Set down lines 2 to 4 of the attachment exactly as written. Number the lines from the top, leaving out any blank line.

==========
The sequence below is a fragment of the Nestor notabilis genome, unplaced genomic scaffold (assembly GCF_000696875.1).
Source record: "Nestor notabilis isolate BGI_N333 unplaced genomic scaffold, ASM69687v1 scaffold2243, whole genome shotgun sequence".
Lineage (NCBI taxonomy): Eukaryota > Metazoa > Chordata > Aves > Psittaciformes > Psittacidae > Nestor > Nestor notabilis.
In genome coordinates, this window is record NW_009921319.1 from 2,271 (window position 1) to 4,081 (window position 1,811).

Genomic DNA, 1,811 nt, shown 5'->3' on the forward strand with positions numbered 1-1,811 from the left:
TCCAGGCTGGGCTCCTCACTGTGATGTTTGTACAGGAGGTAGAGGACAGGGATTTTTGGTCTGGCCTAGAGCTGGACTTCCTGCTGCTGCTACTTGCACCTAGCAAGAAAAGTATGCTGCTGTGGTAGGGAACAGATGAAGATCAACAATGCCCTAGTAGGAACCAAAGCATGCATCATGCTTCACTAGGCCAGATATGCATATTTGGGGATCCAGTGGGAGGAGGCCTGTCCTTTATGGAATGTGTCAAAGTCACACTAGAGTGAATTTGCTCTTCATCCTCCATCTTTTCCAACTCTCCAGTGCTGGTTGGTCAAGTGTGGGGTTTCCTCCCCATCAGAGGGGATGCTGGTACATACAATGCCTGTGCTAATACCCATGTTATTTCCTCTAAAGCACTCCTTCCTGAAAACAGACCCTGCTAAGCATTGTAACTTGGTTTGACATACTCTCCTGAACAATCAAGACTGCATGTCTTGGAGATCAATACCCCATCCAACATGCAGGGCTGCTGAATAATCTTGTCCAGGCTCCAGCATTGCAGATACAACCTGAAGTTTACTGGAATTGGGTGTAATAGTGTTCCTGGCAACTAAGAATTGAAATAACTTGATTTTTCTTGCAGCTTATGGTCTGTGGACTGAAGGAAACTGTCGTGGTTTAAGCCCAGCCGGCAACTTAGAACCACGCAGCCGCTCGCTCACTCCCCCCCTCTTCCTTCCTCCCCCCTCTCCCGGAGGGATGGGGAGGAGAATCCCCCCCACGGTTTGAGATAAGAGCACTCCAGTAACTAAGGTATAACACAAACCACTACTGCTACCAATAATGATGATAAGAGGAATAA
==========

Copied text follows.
Source record: "Nestor notabilis isolate BGI_N333 unplaced genomic scaffold, ASM69687v1 scaffold2243, whole genome shotgun sequence".
Lineage (NCBI taxonomy): Eukaryota > Metazoa > Chordata > Aves > Psittaciformes > Psittacidae > Nestor > Nestor notabilis.
In genome coordinates, this window is record NW_009921319.1 from 2,271 (window position 1) to 4,081 (window position 1,811).